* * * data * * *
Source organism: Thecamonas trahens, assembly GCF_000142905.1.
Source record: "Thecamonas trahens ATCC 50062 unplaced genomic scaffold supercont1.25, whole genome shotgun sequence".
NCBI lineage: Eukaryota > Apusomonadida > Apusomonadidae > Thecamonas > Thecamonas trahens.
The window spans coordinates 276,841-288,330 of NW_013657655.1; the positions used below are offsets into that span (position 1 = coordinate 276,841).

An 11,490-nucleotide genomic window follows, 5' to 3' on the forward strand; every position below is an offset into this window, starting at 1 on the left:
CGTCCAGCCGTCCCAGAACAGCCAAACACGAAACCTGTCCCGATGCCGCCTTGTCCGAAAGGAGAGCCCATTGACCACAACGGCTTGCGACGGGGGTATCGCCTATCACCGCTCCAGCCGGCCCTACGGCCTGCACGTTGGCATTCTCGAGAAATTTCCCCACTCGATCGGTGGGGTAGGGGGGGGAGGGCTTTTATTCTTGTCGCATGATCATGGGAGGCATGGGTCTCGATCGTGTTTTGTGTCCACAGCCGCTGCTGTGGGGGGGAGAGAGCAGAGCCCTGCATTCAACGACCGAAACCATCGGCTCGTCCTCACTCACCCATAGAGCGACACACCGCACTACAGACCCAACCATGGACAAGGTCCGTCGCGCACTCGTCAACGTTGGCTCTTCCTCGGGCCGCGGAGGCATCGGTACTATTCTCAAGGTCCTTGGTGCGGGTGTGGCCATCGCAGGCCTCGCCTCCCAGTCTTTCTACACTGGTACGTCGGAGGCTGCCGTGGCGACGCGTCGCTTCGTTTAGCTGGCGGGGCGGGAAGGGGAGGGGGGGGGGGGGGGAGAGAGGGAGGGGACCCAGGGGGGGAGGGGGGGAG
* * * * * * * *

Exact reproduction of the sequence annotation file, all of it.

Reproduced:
Source organism: Thecamonas trahens, assembly GCF_000142905.1.
Source record: "Thecamonas trahens ATCC 50062 unplaced genomic scaffold supercont1.25, whole genome shotgun sequence".
NCBI lineage: Eukaryota > Apusomonadida > Apusomonadidae > Thecamonas > Thecamonas trahens.
The window spans coordinates 276,841-288,330 of NW_013657655.1; the positions used below are offsets into that span (position 1 = coordinate 276,841).

An 11,490-nucleotide genomic window follows, 5' to 3' on the forward strand; every position below is an offset into this window, starting at 1 on the left:
CGTCCAGCCGTCCCAGAACAGCCAAACACGAAACCTGTCCCGATGCCGCCTTGTCCGAAAGGAGAGCCCATTGACCACAACGGCTTGCGACGGGGGTATCGCCTATCACCGCTCCAGCCGGCCCTACGGCCTGCACGTTGGCATTCTCGAGAAATTTCCCCACTCGATCGGTGGGGTAGGGGGGGGAGGGCTTTTATTCTTGTCGCATGATCATGGGAGGCATGGGTCTCGATCGTGTTTTGTGTCCACAGCCGCTGCTGTGGGGGGGAGAGAGCAGAGCCCTGCATTCAACGACCGAAACCATCGGCTCGTCCTCACTCACCCATAGAGCGACACACCGCACTACAGACCCAACCATGGACAAGGTCCGTCGCGCACTCGTCAACGTTGGCTCTTCCTCGGGCCGCGGAGGCATCGGTACTATTCTCAAGGTCCTTGGTGCGGGTGTGGCCATCGCAGGCCTCGCCTCCCAGTCTTTCTACACTGGTACGTCGGAGGCTGCCGTGGCGACGCGTCGCTTCGTTTAGCTGGCGGGGCGGGAAGGGGAGGGGGGGGGGGGGGGAGAGAGGGAGGGGACCCAGGGGGGGAGGGGGGGAG